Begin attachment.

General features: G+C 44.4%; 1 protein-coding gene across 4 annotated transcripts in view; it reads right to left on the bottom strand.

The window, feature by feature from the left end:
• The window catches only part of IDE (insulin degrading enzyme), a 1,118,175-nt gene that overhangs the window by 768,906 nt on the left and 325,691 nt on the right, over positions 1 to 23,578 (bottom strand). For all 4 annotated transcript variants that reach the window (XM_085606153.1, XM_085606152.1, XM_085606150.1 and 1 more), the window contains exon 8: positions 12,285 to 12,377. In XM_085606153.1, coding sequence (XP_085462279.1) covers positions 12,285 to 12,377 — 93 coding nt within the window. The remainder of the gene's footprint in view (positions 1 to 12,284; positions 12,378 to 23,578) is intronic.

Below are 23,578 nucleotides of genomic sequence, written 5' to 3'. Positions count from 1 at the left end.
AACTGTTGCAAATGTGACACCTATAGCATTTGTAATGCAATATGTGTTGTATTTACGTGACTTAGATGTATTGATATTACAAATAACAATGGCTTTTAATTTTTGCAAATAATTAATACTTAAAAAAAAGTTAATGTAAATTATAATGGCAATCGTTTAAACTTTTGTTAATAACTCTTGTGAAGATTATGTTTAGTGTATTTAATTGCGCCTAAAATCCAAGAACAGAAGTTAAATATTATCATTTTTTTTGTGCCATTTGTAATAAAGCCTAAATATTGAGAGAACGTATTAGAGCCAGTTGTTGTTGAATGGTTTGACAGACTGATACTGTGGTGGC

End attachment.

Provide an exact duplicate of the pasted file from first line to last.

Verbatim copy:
General features: G+C 44.4%; 1 protein-coding gene across 4 annotated transcripts in view; it reads right to left on the bottom strand.

The window, feature by feature from the left end:
• The window catches only part of IDE (insulin degrading enzyme), a 1,118,175-nt gene that overhangs the window by 768,906 nt on the left and 325,691 nt on the right, over positions 1 to 23,578 (bottom strand). For all 4 annotated transcript variants that reach the window (XM_085606153.1, XM_085606152.1, XM_085606150.1 and 1 more), the window contains exon 8: positions 12,285 to 12,377. In XM_085606153.1, coding sequence (XP_085462279.1) covers positions 12,285 to 12,377 — 93 coding nt within the window. The remainder of the gene's footprint in view (positions 1 to 12,284; positions 12,378 to 23,578) is intronic.

Below are 23,578 nucleotides of genomic sequence, written 5' to 3'. Positions count from 1 at the left end.
AACTGTTGCAAATGTGACACCTATAGCATTTGTAATGCAATATGTGTTGTATTTACGTGACTTAGATGTATTGATATTACAAATAACAATGGCTTTTAATTTTTGCAAATAATTAATACTTAAAAAAAAGTTAATGTAAATTATAATGGCAATCGTTTAAACTTTTGTTAATAACTCTTGTGAAGATTATGTTTAGTGTATTTAATTGCGCCTAAAATCCAAGAACAGAAGTTAAATATTATCATTTTTTTTGTGCCATTTGTAATAAAGCCTAAATATTGAGAGAACGTATTAGAGCCAGTTGTTGTTGAATGGTTTGACAGACTGATACTGTGGTGGC